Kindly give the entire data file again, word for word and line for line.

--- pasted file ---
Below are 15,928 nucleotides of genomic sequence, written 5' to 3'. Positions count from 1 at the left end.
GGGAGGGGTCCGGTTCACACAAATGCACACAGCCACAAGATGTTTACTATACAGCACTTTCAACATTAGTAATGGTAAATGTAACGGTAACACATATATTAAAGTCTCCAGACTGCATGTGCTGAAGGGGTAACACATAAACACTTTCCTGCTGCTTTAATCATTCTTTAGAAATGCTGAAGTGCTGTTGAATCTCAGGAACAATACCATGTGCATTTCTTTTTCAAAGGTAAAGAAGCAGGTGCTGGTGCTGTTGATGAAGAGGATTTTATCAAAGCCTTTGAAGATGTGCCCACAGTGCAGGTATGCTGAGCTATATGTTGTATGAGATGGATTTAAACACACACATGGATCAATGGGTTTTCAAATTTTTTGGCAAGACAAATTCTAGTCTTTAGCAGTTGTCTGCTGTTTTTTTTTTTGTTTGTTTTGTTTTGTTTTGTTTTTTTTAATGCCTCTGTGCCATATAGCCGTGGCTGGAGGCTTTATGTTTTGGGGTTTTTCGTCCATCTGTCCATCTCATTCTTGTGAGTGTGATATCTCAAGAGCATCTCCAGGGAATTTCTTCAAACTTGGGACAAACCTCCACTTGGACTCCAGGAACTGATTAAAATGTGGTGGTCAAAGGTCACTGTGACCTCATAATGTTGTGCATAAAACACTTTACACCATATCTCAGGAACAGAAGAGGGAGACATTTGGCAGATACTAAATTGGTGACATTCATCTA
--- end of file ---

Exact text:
Below are 15,928 nucleotides of genomic sequence, written 5' to 3'. Positions count from 1 at the left end.
GGGAGGGGTCCGGTTCACACAAATGCACACAGCCACAAGATGTTTACTATACAGCACTTTCAACATTAGTAATGGTAAATGTAACGGTAACACATATATTAAAGTCTCCAGACTGCATGTGCTGAAGGGGTAACACATAAACACTTTCCTGCTGCTTTAATCATTCTTTAGAAATGCTGAAGTGCTGTTGAATCTCAGGAACAATACCATGTGCATTTCTTTTTCAAAGGTAAAGAAGCAGGTGCTGGTGCTGTTGATGAAGAGGATTTTATCAAAGCCTTTGAAGATGTGCCCACAGTGCAGGTATGCTGAGCTATATGTTGTATGAGATGGATTTAAACACACACATGGATCAATGGGTTTTCAAATTTTTTGGCAAGACAAATTCTAGTCTTTAGCAGTTGTCTGCTGTTTTTTTTTTTGTTTGTTTTGTTTTGTTTTGTTTTTTTTAATGCCTCTGTGCCATATAGCCGTGGCTGGAGGCTTTATGTTTTGGGGTTTTTCGTCCATCTGTCCATCTCATTCTTGTGAGTGTGATATCTCAAGAGCATCTCCAGGGAATTTCTTCAAACTTGGGACAAACCTCCACTTGGACTCCAGGAACTGATTAAAATGTGGTGGTCAAAGGTCACTGTGACCTCATAATGTTGTGCATAAAACACTTTACACCATATCTCAGGAACAGAAGAGGGAGACATTTGGCAGATACTAAATTGGTGACATTCATCTA